What you always wanted to know about toilets…

Ok, toilets are a subject that spark the curiosity but nobody wants to ask about them, or maybe even write about them. But here it is–what you always wanted to know about Japanese toilets but were afraid to ask.

Well, I spent a whole 10 days in Japan. That does not make me an expert, of course!  However, I DID experience both the traditional Japanese-style toilet facility AND the Western-style toilet facility.

Interestingly, at one tourist visitor site there was a sign pointing specifically to the “Western toilet” facility; I found that humorous. In a public restroom there are usually more stalls with the “trench” style toilet, as I term it, along with a few Western toilet stalls; but, relax! In my experience, all but one public place we visited had Western-style facilities. Either way, you would be smart to carry your own tissue paper just in case. You might also want to carry your own little hand towel because there is water to wash your hands but not necessarily a way to dry them.  Let me add, though, when hand air dryers are available, they are powerful and work quite well.

So, no worries. In fact, the Western toilets are often deluxe models (especially in homes or hotels) with heated toilet seats. Moreover, there is a separate control panel attached to the toilet or nearby wall with push buttons for a variety of fun toilet activities. Unlike the boring, single U.S. flush handle,  the control panel could have a button for making just the flushing sound. Of course, there’s the button for making the actual flush. Then there’s that novel button for bidet or shower, regular or super strength. Another type of toilet combo unit I saw had the toilet bowl with the hand-washing sink attached above the toilet tank so that when you flush the bowl, water simultaneously runs in the sink for hand washing.

Of course, the “trench” model is more difficult to use as one must squat. But if you must, don’t worry. The trench is plenty big and has a powerful flush feature.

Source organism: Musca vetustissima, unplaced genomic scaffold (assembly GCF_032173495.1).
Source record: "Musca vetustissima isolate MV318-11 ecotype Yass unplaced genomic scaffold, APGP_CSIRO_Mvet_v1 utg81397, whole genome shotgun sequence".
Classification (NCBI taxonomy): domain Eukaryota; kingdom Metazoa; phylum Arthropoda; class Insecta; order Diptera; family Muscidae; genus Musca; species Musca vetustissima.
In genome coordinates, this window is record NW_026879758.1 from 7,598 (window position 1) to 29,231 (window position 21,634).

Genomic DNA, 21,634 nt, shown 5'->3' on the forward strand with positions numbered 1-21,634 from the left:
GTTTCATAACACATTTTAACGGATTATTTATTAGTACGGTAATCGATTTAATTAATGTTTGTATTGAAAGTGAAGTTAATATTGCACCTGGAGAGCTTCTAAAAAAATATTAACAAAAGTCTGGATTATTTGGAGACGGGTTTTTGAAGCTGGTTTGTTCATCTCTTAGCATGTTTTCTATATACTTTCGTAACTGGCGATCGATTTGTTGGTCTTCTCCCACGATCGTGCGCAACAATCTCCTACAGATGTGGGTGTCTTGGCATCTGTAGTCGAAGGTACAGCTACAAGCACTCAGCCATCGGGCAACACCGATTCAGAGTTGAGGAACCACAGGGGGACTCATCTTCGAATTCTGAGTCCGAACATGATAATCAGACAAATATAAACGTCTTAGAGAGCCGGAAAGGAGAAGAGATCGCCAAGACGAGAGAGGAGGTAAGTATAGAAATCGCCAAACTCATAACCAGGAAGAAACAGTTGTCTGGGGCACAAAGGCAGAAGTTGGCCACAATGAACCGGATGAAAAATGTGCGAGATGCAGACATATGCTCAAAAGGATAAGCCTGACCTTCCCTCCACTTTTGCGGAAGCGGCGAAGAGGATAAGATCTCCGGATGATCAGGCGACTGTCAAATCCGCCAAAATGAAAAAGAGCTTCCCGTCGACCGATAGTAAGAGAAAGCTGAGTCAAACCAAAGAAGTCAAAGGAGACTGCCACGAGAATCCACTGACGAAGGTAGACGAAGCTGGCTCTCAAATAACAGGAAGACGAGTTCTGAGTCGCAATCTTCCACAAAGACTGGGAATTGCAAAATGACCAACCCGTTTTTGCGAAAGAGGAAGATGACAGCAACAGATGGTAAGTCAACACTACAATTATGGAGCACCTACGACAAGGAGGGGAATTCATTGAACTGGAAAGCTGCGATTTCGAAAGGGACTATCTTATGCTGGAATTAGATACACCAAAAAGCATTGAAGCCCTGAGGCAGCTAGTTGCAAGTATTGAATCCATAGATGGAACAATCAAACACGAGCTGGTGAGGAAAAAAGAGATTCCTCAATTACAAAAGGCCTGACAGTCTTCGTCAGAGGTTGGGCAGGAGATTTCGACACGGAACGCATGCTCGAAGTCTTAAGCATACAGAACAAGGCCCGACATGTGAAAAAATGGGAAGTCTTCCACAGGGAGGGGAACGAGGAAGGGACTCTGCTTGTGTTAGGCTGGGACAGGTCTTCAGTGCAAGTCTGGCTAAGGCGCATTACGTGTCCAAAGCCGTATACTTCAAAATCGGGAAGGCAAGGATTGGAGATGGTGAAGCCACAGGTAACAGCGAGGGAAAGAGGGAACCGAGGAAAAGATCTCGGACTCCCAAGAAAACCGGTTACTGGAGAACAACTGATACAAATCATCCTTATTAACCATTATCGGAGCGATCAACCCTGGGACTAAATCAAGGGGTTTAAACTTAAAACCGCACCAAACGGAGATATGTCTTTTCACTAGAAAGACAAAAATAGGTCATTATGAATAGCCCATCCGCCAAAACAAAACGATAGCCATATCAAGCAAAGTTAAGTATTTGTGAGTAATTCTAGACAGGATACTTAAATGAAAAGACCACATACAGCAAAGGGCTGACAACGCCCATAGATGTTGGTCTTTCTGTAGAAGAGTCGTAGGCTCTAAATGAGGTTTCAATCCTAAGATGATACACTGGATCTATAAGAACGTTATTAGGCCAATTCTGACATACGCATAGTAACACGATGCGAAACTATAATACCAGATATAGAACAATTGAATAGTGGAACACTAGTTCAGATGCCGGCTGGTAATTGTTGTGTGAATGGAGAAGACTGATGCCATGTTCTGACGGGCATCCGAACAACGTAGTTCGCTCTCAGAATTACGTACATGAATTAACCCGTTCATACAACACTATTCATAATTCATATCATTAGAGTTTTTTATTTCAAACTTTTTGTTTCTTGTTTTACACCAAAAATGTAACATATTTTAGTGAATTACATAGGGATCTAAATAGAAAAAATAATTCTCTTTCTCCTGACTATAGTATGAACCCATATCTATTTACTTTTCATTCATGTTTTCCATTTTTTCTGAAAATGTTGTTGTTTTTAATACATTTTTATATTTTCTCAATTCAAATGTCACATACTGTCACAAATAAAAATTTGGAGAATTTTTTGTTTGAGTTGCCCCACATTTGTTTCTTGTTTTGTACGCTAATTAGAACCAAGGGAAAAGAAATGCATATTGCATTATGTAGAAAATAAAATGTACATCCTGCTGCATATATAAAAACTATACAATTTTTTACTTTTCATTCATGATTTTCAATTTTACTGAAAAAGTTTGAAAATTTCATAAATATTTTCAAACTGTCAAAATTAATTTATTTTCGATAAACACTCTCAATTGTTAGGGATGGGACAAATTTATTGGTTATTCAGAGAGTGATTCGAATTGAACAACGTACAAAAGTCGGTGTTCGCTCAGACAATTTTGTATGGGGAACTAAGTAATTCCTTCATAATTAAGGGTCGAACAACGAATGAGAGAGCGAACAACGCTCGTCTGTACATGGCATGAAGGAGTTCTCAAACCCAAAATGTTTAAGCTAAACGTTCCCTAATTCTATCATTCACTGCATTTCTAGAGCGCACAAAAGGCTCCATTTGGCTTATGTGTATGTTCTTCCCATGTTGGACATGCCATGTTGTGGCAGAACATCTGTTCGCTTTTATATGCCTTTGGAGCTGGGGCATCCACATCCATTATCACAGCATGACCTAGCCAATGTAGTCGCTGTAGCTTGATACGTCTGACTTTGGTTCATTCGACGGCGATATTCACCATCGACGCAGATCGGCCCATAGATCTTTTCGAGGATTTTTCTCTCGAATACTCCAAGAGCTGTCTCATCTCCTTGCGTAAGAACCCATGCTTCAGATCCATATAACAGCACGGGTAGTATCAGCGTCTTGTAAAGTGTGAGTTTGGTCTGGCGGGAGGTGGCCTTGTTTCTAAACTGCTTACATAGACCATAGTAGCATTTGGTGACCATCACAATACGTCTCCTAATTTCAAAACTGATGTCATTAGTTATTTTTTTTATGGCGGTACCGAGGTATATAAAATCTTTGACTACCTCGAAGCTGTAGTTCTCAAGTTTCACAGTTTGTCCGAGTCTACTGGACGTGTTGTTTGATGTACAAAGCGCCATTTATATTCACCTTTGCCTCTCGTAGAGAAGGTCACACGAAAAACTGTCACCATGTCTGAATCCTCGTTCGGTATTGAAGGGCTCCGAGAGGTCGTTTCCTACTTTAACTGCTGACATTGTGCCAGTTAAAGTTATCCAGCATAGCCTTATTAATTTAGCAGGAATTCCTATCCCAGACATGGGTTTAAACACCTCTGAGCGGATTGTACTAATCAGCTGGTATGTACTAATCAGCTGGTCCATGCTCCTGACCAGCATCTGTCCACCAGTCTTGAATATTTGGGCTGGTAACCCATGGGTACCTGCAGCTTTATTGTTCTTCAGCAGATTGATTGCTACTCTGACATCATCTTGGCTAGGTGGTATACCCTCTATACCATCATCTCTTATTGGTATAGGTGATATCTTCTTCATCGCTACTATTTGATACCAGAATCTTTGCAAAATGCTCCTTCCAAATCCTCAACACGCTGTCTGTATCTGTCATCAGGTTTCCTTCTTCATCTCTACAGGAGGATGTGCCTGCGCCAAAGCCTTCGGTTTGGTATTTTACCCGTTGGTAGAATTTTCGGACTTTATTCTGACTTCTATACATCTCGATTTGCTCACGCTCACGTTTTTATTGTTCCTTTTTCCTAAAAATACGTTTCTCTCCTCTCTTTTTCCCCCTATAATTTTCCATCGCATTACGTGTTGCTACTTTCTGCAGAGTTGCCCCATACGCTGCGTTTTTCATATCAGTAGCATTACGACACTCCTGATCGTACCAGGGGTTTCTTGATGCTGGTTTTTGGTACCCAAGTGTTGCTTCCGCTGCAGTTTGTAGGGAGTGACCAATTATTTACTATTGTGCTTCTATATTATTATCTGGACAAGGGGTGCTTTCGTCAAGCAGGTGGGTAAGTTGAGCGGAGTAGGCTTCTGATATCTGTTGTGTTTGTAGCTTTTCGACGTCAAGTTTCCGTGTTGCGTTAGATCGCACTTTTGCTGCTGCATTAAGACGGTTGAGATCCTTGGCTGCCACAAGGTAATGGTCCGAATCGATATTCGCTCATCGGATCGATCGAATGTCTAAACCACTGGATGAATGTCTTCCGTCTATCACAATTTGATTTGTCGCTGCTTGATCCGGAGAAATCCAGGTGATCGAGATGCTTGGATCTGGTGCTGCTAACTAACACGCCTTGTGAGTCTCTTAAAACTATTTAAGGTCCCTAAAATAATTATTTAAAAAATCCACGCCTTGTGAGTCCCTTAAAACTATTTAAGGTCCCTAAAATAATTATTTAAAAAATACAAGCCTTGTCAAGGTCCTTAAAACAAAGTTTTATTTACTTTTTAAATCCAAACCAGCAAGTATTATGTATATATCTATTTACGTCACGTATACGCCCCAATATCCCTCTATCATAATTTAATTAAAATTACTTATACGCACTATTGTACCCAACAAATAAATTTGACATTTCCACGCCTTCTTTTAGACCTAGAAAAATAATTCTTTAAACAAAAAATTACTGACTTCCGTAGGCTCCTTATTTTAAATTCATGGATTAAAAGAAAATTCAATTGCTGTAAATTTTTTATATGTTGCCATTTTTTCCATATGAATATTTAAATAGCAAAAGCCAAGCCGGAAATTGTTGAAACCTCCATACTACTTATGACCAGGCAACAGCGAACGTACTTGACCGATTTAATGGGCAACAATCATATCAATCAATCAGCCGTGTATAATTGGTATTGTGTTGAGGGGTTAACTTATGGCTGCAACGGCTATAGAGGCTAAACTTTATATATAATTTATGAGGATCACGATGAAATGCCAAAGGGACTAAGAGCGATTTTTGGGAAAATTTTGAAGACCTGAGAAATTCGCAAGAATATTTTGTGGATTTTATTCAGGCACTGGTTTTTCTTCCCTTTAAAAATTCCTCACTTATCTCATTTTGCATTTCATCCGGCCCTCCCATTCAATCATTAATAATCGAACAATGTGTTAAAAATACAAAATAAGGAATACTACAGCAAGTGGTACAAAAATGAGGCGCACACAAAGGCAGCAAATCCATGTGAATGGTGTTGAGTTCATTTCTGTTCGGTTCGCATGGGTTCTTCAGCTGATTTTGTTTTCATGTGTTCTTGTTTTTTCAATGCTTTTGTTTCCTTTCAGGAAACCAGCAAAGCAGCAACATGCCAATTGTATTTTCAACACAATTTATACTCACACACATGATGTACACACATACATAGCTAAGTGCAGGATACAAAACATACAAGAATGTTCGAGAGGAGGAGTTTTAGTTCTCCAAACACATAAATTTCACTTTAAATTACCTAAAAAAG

Well, all for now–gotta “go”.traditional style toilet

toilet panel

 

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Two Pedestrian Miles in Nara

Wear comfortable shoes.

Let me first mention that a tourist visiting Japan from a foreign country can buy the Japan Rail Pass, a special fare ticket for using the Japan Rail (JR) system.  For about $300.00 I purchased a 7-day pass. There are also 14- and 21-day pass options. The pass holder does not have to worry about buying tickets at the station because the pass is the ticket. The pass saved me money. By the way, it would be a really, really good deal if you wanted to do a sightseeing train trip all over the country—you would really get your money’s worth! Fantastic train system, I might add.

Having said that, once you reach your destination by train, naturally you still have to get around, and this is often accomplished on foot or sometimes by city bus or more trains. Getting around once you “get there” seems quite convenient, though, but will inevitably involve a healthy amount of walking. In Nara, we figured out which city bus to take about half way across town to the Todaiji Temple area; the rest of the day was on foot.

The way I figured from the tourist map scale, we walked from the bus stop to the temple, about .4 km; from the Temple through the deer park (home of the famous Nara free-roaming deer plus other temple locations) another 1.5 km; and instead of the bus, we decided to walk back to Nara train station so we could squeeze in a few other sights (beautiful Nara Park, Kofukuji Temple and the 5-story pagoda) and shopping, another 2 km. So, we probably walked about 4 kilometers. At one kilometer equaling about ½ mile, we trekked about 2 miles; not a bad day’s stroll.  I will share more info on the interesting sights later, just letting you know to wear some comfortable walking shoes when you visit Japan!